SEOUL -- South Korea has launched a state project to develop biodegradable marine bioplastic materials using seaweed such as sargassum horneri, a species of brown macroalgae called "devil weed" from China that is detrimental to a foreshore ecosystem and damages sea farms almost every year.
Since bioplastics mainly use grain biomass such as corn as raw materials, their production is still insignificant due to economic problems caused by expensive raw materials. The Ministry of Oceans and Fisheries said it would develop eco-friendly plastic materials based on brown algae by 2026 in cooperation with Jung Gyoo-yeol, a professor of chemical engineering at Pohang University of Science and Technology (POSTECH).
The ministry anticipates a great industrial ripple effect, saying that plastic materials using sargassum horner as well as seaweed and kelp by-products would have high economic efficiency and an environmental protection effect. "It is an international trend to seek solutions to environmental pollution using marine biomass," Jung Jae-kwan, a ministry official in charge of marine and fishery life resources, said in a statement on June 7.
Based on strains that do not require a separate pretreatment process, the ministry said its project is aimed at developing technologies for producing itaconic acid, 3-Hydroxypropionic acid, and lactic acid, which are bioplastic materials with high industrial utilization.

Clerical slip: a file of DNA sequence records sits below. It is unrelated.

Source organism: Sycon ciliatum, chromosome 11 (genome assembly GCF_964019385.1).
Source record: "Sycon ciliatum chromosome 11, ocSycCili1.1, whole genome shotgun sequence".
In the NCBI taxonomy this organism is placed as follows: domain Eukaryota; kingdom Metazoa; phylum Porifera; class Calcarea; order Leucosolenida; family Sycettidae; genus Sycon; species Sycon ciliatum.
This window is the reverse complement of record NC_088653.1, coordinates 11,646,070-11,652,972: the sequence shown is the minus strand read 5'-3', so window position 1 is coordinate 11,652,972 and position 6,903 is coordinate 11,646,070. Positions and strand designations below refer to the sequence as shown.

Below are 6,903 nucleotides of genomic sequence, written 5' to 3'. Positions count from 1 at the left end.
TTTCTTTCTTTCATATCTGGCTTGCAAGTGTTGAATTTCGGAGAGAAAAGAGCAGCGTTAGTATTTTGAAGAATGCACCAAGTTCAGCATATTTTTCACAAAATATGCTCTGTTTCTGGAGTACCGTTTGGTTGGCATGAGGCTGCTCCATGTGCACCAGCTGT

Iaconic acid is primarily used as a co-monomer in the production of acrylonitrile butadiene styrene and acrylate latexes with applications in the paper and architectural coating industry. 3-Hydroxypropionic acid is used in the industrial production of various chemicals such as acrylates. Lactic acid is used as a synthetic intermediate in many organic synthesis industries and in various biochemical industries.
The ministry said that researchers would develop monomer blending technology to have the properties of plastics required for each use to compensate for the shortcomings of eco-friendly plastics that have degraded properties compared to petroleum-based plastic products.
Sargassum horneri is an annual alga that is common along the coast of countries in Northeast Asia. It grows in early autumn through winter, becoming mature in spring, when the seawater temperature was 11.6~15.2 degrees Celsius. The species grows attached to a hard substrate and blooms into a kelp forest and drifts up the eastern coast of China towards the Korean peninsula as an invasive species.
The accumulation of plastic wastes has become a serious global problem. South Korea has stepped up research into bioplastics. Disposable plastic cups can be replaced with bioplastic ones made of starch. Industry experts suggest the market's demand and distribution networks for biodegradable bioplastics must be established before commercialization kicks into full gear in order to popularize degradable bioplastics.
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